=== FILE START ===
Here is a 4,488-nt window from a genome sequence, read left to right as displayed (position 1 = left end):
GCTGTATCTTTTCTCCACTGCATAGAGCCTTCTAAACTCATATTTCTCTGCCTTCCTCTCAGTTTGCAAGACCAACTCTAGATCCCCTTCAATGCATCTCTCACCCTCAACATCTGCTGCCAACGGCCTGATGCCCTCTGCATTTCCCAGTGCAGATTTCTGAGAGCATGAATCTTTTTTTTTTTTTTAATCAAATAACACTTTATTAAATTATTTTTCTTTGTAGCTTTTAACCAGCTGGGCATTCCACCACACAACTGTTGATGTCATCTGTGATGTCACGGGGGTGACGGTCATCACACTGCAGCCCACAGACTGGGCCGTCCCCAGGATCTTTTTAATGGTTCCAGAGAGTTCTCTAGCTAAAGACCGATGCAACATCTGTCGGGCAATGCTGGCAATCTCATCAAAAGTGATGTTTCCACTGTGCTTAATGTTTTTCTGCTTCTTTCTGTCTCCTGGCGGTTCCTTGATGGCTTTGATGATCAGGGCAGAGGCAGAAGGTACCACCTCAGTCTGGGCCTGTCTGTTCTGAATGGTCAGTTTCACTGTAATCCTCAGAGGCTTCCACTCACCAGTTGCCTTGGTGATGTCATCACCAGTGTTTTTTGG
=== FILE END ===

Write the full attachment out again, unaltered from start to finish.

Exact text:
Here is a 4,488-nt window from a genome sequence, read left to right as displayed (position 1 = left end):
GCTGTATCTTTTCTCCACTGCATAGAGCCTTCTAAACTCATATTTCTCTGCCTTCCTCTCAGTTTGCAAGACCAACTCTAGATCCCCTTCAATGCATCTCTCACCCTCAACATCTGCTGCCAACGGCCTGATGCCCTCTGCATTTCCCAGTGCAGATTTCTGAGAGCATGAATCTTTTTTTTTTTTTTAATCAAATAACACTTTATTAAATTATTTTTCTTTGTAGCTTTTAACCAGCTGGGCATTCCACCACACAACTGTTGATGTCATCTGTGATGTCACGGGGGTGACGGTCATCACACTGCAGCCCACAGACTGGGCCGTCCCCAGGATCTTTTTAATGGTTCCAGAGAGTTCTCTAGCTAAAGACCGATGCAACATCTGTCGGGCAATGCTGGCAATCTCATCAAAAGTGATGTTTCCACTGTGCTTAATGTTTTTCTGCTTCTTTCTGTCTCCTGGCGGTTCCTTGATGGCTTTGATGATCAGGGCAGAGGCAGAAGGTACCACCTCAGTCTGGGCCTGTCTGTTCTGAATGGTCAGTTTCACTGTAATCCTCAGAGGCTTCCACTCACCAGTTGCCTTGGTGATGTCATCACCAGTGTTTTTTGG